The White Sox formally announced Eloy Jimenez’s six-to-eight-year extension this afternoon, with Rick Hahn scheduled to answer questions about it Saturday morning at Camelback Ranch.
Jimenez receives a $5 million signing bonus, which is one way the White Sox can make use of spending next to nothing on their 2019 payroll. The structure:
- 2019: $1 million
- 2020: $1.5 million
- 2021: $3.5 million
- 2022: $6.5 million
- 2023: $9.5 million
- 2024: $13 million
- 2025: $16.5 million (club option)
- 2026: $18.5 million (club option)
Both option years have a $3 million buyout.
The upfront $5 million puts Jimenez ahead of the game through the first four years of the deal. It’s only until 2023 when the savings could really show up for the White Sox, especially since Jimenez would’ve been eligible for four years of arbitration instead of three. Of course, this all assumes that the arbitration process resembles the present one when 2023 rolls around. For the sake of fans and future prospects, one hopes these service time arguments will come to an abrupt end.
It’s a little unfortunate that Jimenez had to put a cap on his future earnings in order to make it to that majors on a timeline closer to the one his talent dictates, but he did make the White Sox assume some risk along the way.
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After spending the last several years wearing the tag of baseball’s biggest bargain with the team-friendliest contract, Chris Sale is finally going to get paid.
Like just about everybody else in this day and age, he needed to sign a spring extension to do it, but the Red Sox are on the verge of locking him up for $145 million over five years.
Sale was a healthy scratch for his start today, most likely because he was undergoing said physical. Assuming it goes through, the 2019-20 free agent class thins out further, and it’ll also just about settle the Hall of Fame cap debate.
To join the “where were you the last time Chris Sale was a healthy scratch?” cavalcade, I was at a game in Kansas City. I kept obsessively checking twitter to see if the big trade finally went through, only to have the weirdest details of the weirdest clubhouse story imaginable slowly begin to leak out.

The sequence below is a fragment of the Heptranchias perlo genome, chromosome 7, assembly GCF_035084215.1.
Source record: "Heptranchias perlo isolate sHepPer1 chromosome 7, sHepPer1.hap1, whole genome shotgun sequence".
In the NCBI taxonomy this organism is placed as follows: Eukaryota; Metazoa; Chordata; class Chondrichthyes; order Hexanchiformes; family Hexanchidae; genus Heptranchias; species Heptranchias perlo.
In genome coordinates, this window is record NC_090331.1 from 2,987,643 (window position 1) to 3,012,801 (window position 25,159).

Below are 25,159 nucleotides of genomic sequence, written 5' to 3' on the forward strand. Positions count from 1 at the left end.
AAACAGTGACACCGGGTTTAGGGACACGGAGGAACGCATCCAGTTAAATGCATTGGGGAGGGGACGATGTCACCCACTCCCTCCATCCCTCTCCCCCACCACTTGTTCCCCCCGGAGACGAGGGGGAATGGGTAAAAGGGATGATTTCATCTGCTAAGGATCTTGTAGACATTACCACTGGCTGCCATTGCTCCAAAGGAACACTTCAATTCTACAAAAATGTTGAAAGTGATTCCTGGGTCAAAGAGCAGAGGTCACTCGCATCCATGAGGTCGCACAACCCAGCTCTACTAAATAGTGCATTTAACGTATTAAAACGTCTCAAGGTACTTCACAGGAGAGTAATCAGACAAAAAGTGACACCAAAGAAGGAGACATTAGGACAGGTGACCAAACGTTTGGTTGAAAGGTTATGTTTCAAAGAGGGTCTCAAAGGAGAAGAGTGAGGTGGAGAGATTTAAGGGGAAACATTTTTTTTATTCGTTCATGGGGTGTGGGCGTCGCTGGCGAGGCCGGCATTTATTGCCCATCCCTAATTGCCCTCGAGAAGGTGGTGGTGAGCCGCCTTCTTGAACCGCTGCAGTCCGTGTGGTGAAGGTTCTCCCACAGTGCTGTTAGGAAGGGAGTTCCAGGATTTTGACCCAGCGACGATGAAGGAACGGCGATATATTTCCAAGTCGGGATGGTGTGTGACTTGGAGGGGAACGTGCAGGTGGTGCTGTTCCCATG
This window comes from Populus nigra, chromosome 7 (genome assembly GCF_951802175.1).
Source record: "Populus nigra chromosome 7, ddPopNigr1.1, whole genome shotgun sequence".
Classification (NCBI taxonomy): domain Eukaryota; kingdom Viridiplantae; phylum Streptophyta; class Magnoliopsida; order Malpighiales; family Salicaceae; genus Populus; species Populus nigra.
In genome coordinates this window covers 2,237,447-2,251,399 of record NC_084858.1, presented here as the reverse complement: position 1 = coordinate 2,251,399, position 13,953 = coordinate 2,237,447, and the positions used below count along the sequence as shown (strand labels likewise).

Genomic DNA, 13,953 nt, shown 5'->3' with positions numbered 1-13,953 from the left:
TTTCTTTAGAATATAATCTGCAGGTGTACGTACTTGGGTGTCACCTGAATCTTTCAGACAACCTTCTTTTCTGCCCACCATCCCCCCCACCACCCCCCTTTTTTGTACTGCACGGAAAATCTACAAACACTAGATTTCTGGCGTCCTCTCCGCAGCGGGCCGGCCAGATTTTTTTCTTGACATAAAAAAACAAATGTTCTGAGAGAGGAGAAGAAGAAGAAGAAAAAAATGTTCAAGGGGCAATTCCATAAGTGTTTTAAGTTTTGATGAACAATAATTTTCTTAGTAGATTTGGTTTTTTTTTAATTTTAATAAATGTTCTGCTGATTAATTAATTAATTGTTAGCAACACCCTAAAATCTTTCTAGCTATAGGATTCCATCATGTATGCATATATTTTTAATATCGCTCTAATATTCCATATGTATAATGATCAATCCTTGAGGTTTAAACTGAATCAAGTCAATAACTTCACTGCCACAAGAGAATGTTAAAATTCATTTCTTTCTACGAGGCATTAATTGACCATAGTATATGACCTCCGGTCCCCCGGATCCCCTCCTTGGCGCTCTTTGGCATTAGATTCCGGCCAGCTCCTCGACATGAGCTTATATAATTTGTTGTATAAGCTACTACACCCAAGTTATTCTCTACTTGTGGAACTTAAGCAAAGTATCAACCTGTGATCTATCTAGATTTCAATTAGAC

It’s a shame, and an indictment, that the best pitcher the White Sox have had will go into the hall wearing another club’s cap.
Last time Sale was a healthy scratch I was going to my dear friend from work wedding. Where there were a lot of cub fans talking shit all night. Good on him to get that big coin
I can’t help but maintain a certain respect for Chris Sale’s cutting of those awful throwback jerseys. They didn’t have the cut and fit of the original jerseys (which actually looked pretty good) and they made the Sox look like clowns when playing in them.
I wanted to see if they tailored them any better, since they supposedly took the players’ complaints into account. Only Adam Eaton can say.
I’m surprised he’ll still be making less than Price per year. Price has one year of WAR over 5 in his career – Sale has 6. Where’s a Boras when you need him?
He should sport a generic “SOX” cap for HOF.
Yeah, it’s silly from that perspective, but if he waits until free agency he’s another year older and last season he got shut down for almost a month. If he shows any decline at all he’d get murdered in free agency in the current environment. Combined with his career earnings to date, he’ll retire with over $200 million in earnings, so despite being a relative steal he’s made out quite well for himself.
The Red Sox have obvious advantages over our Sox, too. Bigger market, more exposure for Cy Young consideration, playoffs almost every year and realistic WS hopes.
He doesn’t make this deal with the White Sox.
Let’s be honest, if it was Williams and Hahn calling to offer $300 million his agent wouldn’t even be picking up the phone to hear it. That ship sailed in 2016.
I hear you. Ship “Saled.”
Verlander – he gone!
He absolutely would sign in heartbeat if they offered him 300M lol dont be ridiculous.